Review: Based on best-selling memoir ‘The Naked Traveler’ (13 series, so far), Trinity, The Nekad Traveler is basically an almost plot-less re-enactment of how and why Trinity (the author) wrote her traveling journal. It is merely a hundred minute of TraVlog, which surprisingly has enough drama to blur the main point of the book and enough travel quotes to pin in Pinterest.

Trinity, energetically portrayed by Maudy Ayunda, unravels her motivation of writing journals about traveling in her blog (and finally her books). Educated to be an independent girl since she was little, grown-up Trinity ends up being ‘the one with most stories during family gathering’ for her traveling hobby. Nowadays, she’s paid to travel and write, but then, she’s only an employee of a company led by Mrs. Boss (Ayu Dewi, practically steals the whole show) and she needs to get as many leaves as possible to travel. She has many dreams to travel to many places, therefore, she writes a bucket list. So, here’s an ‘inspiring’ story of how to escape life and travel more to tick off your bucket list. Continue reading Trinity, The Nekad Traveler (2017): An unsympathetic, uninspiring and preachy travlog

Gold (2017) – Review

Review: Oscar winner, Matthew McConaughey gone method portrays an inspired-by-true-figure prospector, Kenny Wells, in Stephen Gaghan’s Gold. Born with silver spoon, inherited father’s wealth, and ended up as a loser, that’s how Kenny’s life ventures. McConaughey looks hideous and vexing at the same time as ambitious Kenny – bald, black-lunged and pot-bellied; he almost looks like Christian Bale in American Hustle. However hideous he looks, but this man is the epicenter of this greed-ridden adventure – The Wolf of the Wall Street from the jungle.

Inspired by a real event about world’s biggest gold hunt scandal in Indonesia, which cost investors millions of dollars, Gold is never a sympathetic story. You wouldn’t be surprised if this Kenny man brings apocalypse to stock market. He’s innocently ambitious and greedy at the same time. He often claims that what he sees isn’t money, but gold; but, in fact, the prospects of money plus some daddy issues got him blinded. I almost admire his persistence; but getting admiration isn’t really his best aptitude. While the million dollar (or 24 carat) fraud is a big serious deal to tell; Gold practically is McConaughey’s one-man show. Continue reading Gold (2017) – Review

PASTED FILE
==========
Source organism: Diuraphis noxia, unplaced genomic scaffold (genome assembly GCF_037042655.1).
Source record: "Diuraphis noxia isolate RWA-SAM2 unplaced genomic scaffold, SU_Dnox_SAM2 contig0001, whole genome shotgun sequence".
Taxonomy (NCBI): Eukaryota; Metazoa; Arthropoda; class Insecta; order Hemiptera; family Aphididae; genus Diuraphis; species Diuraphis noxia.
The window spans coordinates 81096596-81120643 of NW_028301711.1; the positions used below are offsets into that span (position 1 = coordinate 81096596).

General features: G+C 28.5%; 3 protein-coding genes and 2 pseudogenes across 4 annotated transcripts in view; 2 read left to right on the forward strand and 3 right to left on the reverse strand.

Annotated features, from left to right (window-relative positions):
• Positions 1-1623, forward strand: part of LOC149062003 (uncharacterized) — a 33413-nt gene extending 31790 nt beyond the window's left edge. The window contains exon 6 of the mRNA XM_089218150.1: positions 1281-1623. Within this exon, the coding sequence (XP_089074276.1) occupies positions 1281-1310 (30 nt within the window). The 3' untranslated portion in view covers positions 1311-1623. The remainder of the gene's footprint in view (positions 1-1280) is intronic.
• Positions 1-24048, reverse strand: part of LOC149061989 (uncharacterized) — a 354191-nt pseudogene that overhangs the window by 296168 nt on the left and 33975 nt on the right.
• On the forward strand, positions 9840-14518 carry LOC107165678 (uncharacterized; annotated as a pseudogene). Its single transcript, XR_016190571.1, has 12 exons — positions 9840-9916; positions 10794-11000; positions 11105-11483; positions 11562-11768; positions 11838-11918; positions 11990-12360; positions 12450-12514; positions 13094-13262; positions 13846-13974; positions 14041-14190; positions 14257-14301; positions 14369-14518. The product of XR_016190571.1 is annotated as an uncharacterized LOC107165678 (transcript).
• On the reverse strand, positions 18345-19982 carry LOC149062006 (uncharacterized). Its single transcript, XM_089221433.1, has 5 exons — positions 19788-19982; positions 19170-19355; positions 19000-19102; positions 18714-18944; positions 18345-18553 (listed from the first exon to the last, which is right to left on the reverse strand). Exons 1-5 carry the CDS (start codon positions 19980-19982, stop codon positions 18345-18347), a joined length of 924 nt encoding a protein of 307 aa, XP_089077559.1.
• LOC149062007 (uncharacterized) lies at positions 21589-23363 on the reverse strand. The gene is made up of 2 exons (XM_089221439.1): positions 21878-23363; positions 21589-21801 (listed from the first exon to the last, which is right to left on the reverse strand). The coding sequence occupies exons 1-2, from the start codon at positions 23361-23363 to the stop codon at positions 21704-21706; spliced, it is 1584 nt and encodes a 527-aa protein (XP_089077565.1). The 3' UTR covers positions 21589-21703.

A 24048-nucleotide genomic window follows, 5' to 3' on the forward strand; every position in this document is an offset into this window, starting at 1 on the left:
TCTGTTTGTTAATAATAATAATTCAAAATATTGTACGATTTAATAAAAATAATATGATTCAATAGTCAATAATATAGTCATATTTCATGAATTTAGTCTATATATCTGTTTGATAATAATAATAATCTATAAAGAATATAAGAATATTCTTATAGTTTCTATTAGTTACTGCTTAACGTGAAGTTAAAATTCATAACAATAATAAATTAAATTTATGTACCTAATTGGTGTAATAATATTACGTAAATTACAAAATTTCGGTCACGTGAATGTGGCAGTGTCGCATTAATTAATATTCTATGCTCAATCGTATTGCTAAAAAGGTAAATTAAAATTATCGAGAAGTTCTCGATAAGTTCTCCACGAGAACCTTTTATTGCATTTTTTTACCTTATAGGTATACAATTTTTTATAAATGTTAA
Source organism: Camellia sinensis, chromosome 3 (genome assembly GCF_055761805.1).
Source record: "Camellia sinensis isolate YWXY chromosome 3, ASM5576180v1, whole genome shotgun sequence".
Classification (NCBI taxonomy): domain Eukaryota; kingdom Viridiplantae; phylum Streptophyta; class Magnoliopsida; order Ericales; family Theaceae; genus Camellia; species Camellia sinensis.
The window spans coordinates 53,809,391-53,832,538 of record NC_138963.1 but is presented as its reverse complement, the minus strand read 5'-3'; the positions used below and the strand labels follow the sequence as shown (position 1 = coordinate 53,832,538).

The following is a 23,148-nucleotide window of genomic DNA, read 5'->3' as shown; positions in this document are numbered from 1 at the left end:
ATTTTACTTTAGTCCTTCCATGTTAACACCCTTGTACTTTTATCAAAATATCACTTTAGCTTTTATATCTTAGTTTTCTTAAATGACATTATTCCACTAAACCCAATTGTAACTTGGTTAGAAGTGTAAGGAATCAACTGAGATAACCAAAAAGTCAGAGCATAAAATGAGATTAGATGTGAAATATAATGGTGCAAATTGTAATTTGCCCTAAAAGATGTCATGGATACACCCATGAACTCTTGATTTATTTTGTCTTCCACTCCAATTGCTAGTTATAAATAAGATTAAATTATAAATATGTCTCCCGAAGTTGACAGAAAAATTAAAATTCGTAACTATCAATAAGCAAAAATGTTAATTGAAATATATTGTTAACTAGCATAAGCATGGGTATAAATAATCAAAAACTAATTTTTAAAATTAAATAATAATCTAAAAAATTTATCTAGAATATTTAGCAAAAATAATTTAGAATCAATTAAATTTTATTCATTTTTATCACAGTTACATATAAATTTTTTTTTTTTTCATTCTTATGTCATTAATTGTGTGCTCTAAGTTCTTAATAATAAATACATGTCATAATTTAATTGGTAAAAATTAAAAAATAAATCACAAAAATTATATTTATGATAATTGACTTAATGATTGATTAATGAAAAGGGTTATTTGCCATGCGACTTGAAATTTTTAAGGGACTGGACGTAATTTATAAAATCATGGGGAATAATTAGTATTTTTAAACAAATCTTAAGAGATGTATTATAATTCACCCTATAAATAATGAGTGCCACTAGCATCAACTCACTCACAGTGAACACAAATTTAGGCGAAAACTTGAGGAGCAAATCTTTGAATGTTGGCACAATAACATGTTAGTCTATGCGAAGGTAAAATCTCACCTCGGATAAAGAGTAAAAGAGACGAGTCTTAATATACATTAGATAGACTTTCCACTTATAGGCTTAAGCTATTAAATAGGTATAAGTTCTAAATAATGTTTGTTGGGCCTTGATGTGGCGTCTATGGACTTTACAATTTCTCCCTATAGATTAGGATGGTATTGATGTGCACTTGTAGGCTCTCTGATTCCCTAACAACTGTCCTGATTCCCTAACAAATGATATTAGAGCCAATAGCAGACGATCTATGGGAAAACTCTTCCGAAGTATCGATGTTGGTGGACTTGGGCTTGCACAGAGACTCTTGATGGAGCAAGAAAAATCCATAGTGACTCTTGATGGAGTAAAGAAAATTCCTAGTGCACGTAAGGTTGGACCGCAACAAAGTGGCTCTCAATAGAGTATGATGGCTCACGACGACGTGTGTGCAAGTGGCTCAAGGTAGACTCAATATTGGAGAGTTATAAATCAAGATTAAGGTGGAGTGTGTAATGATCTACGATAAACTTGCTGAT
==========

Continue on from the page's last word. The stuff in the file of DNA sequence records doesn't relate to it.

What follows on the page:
A Season with: Santa Clarita Diet (2017) – Season 1

Review: Netflix drops another binge-watch-worthy Drew Barrymore-starred sitcom, Santa Clarita Diet, a while ago. The premise is kinda offbeat: mixing “zombie” story with family sitcom set in a Californian town with ‘diet’ in the title. One thing to keep in mind is: it is not your kind of diet.

If you’re thinking of zom-bombastic actioners like The Walking Dead or gory-zombie bonanzas, you’d better save your thought. You won’t find no ‘real zombie’ in this 10-episode half-hour series. What you will find is a couple of married realtors (Drew Barrymore and Timothy Olyphant), who after a gut-spilling accident in the first episode, must deal with the fact that Sheila – the wife – is undergoing her turning into an undead. Continue reading A Season with: Santa Clarita Diet (2017) – Season 1